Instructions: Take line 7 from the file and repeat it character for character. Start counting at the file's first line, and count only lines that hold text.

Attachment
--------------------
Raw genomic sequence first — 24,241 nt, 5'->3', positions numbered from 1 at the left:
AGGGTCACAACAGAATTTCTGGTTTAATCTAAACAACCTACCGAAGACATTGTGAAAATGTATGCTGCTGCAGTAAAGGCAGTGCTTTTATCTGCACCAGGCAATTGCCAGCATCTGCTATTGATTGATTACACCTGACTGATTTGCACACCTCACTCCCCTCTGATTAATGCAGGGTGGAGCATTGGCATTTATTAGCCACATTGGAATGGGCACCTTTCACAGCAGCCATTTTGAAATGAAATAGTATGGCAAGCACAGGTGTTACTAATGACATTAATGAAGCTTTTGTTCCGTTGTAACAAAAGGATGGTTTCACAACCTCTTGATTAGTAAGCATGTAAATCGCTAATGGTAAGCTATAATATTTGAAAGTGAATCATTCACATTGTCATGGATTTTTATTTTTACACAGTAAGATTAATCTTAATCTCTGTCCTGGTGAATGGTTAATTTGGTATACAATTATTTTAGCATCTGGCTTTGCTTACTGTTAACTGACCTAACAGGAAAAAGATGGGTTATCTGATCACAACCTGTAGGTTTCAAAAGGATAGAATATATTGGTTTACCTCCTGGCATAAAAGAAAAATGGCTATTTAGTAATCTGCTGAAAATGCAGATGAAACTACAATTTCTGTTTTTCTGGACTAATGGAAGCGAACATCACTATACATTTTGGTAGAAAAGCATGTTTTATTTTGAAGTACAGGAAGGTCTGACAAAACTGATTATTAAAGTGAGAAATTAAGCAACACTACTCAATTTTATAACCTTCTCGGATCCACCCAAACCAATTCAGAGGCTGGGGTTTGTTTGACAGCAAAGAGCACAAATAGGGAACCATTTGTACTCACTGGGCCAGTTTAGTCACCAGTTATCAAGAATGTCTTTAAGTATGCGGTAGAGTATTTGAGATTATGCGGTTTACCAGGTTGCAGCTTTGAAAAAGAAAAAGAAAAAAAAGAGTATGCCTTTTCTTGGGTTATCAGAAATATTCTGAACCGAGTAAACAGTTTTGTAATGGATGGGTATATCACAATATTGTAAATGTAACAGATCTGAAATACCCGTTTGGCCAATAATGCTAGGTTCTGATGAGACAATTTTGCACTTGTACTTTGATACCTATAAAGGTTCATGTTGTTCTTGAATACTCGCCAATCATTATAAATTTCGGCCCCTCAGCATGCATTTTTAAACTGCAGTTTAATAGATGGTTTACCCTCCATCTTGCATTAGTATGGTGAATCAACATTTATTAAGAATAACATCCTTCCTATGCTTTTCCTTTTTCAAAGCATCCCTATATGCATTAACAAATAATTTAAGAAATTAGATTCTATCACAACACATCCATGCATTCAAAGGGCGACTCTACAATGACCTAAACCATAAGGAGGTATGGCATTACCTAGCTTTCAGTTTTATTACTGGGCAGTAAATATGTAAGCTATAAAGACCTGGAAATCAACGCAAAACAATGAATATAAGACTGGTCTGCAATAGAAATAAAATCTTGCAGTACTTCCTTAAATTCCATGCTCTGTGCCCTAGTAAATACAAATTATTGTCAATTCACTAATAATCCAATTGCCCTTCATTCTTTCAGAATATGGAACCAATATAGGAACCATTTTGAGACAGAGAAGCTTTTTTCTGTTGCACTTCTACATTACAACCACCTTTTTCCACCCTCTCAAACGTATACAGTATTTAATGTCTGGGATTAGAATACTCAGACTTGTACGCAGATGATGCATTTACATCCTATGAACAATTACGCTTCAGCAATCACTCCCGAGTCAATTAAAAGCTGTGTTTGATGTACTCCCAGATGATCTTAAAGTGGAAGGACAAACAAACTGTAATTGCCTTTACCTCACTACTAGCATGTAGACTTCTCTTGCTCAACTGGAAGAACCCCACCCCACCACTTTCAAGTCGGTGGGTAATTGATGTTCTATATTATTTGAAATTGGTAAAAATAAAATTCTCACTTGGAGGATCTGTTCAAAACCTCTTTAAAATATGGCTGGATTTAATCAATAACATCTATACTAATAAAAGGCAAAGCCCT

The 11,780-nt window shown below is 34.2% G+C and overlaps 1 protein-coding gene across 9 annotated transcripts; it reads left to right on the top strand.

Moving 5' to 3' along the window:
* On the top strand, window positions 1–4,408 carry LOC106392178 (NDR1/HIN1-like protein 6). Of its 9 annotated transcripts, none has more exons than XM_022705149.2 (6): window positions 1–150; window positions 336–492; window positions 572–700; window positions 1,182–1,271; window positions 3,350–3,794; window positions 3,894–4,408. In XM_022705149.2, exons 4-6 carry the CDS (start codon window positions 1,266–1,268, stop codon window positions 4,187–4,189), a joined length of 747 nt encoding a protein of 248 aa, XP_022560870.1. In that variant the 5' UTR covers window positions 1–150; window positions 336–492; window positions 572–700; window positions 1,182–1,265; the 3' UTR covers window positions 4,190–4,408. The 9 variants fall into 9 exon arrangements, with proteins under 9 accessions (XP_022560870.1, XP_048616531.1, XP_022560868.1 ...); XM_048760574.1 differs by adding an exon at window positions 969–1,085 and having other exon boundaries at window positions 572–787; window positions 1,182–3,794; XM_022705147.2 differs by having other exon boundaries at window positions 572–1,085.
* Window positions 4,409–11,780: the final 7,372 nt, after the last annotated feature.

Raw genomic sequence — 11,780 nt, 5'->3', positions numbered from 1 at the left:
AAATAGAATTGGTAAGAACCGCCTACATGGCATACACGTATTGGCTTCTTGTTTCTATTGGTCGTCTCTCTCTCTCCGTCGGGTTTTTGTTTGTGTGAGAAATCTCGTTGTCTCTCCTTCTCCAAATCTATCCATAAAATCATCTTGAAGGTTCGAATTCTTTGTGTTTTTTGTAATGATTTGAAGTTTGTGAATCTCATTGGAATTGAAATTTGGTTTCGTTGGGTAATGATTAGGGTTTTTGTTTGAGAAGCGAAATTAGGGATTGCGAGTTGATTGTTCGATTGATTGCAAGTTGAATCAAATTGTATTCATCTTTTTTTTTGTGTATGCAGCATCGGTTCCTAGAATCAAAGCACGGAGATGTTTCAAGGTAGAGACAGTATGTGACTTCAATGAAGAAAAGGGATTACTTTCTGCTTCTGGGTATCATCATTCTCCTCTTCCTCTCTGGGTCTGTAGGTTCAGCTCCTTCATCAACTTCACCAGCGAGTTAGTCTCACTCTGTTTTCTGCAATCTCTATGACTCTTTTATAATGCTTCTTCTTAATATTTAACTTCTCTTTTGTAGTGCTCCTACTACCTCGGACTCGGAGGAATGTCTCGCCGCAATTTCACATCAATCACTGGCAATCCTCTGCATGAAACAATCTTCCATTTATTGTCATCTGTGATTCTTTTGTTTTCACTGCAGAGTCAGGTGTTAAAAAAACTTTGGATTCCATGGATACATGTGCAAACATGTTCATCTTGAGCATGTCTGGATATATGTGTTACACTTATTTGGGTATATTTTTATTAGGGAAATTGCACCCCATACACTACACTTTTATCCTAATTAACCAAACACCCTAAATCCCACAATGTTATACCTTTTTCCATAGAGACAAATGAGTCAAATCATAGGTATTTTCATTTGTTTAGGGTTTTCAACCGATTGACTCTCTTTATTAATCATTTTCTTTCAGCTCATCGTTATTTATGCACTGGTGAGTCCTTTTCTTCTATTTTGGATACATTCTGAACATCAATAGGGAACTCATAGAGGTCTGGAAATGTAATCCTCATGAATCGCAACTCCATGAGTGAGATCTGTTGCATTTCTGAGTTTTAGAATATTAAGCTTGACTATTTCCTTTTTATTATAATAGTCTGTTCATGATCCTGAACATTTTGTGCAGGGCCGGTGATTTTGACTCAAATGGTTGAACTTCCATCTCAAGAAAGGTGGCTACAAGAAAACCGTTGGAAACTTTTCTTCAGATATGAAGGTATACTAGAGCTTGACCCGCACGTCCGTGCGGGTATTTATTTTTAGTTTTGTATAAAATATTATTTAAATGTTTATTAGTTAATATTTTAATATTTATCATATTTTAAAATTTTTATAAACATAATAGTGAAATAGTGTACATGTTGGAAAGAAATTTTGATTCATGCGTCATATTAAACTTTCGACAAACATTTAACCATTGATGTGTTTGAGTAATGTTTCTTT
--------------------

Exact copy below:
Raw genomic sequence — 11,780 nt, 5'->3', positions numbered from 1 at the left: